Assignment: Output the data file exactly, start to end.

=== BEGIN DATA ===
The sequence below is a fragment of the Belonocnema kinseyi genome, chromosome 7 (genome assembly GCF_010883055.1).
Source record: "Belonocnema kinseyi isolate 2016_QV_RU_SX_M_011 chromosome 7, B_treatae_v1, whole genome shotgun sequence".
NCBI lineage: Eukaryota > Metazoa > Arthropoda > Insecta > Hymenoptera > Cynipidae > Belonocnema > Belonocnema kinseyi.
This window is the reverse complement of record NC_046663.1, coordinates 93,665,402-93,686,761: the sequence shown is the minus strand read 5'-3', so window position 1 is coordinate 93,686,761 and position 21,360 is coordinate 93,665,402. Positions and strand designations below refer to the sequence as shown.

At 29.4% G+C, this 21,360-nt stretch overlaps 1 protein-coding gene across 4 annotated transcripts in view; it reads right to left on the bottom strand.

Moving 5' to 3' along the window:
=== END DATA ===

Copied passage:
The sequence below is a fragment of the Belonocnema kinseyi genome, chromosome 7 (genome assembly GCF_010883055.1).
Source record: "Belonocnema kinseyi isolate 2016_QV_RU_SX_M_011 chromosome 7, B_treatae_v1, whole genome shotgun sequence".
NCBI lineage: Eukaryota > Metazoa > Arthropoda > Insecta > Hymenoptera > Cynipidae > Belonocnema > Belonocnema kinseyi.
This window is the reverse complement of record NC_046663.1, coordinates 93,665,402-93,686,761: the sequence shown is the minus strand read 5'-3', so window position 1 is coordinate 93,686,761 and position 21,360 is coordinate 93,665,402. Positions and strand designations below refer to the sequence as shown.

At 29.4% G+C, this 21,360-nt stretch overlaps 1 protein-coding gene across 4 annotated transcripts in view; it reads right to left on the bottom strand.

Moving 5' to 3' along the window: